Despite the steady rain, the 2017 Healthy Kids Day kicked off at 10 am on Saturday, May 6, this year featuring a Kentucky Derby theme, as the event fell on Derby Day.
The national YMCA began Healthy Kids Day in April 1992, an event free and open to the public. As the nation’s largest health day for kids and families, it became an annual event, designed to emphasize the importance of play in keeping kids healthy and happy and enhancing their problem-solving abilities, creativity, and motor and social skills.
The YMCA of Martha’s Vineyard held the first Healthy Kids Day in 2011. “This is our seventh year.” Jessica Daniels, director of marketing and public relations, said, and “each year it gets bigger and better.”
Activities this year included tie-dying, face painting, and hat decorating. Children from all over the Island learned about plants, healthy eating, and so much more. Healthy Kids Day is designed to inspire families to develop healthy routines at home and a powerful reminder not to let children idle away their summer days. Nina Lombardi, director of operations, said, “four to five hundred people from the community come each year for this free event.”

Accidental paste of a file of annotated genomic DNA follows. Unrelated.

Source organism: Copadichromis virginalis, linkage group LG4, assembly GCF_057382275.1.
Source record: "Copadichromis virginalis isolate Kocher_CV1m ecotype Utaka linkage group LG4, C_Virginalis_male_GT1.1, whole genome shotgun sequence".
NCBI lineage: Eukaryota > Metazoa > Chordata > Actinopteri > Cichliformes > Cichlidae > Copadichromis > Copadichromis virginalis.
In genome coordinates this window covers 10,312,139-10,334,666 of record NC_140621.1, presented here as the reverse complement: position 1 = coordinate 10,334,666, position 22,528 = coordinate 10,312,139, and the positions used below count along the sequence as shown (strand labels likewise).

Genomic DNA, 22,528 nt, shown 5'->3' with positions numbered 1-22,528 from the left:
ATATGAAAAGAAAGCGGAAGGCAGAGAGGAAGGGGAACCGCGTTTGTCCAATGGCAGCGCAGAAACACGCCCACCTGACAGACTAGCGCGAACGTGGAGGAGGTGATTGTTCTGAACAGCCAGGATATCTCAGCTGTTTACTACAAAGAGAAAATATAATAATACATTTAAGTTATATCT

The weather posed challenges, but the YMCA team running the event found creative ways to move some of the outdoor activities inside. Where the outside was gray and dreary, the inside was bright and joyous. Participants of all ages were filled with energy and excitement throughout the two-hour event.
Will Conway, a farm-to-school coordinator for Island Grown Schools, was teaching participants how to make seed-planting pots out of newspaper. He guided them through the steps of taking a flat sheet of paper and forming it into a three-dimensional cylinder. After each pot was filled with soil, he offered the choice of “pea or bean” seeds for planting. Mr. Conway instructed them, “Make a little hole, not too deep. Plant just one seed. Cover it up. And when you get home, you’re going to water it.”
Many YMCA employees volunteered their time for this event. Kirsten Pinto, who usually works in the afterschool program as a teacher, volunteered her time to do face painting. Rodrigo Rego, who usually works in the cafe, was volunteering to make kid-friendly mint julep snow cones.
George Tankard of Vineyard Haven, wearing a gold medal on a red, white, and blue ribbon, usually works in the maintenance department. “This is a fantastic, wonderful, family event, and gets me out of the house to do something good for others,” he said. “There were some young boys and girls afraid to do the obstacle course, even though their parents were there. Once they saw an older adult, like me, go through and cheer them on, they were eager to do it themselves. And that’s what it’s all about.”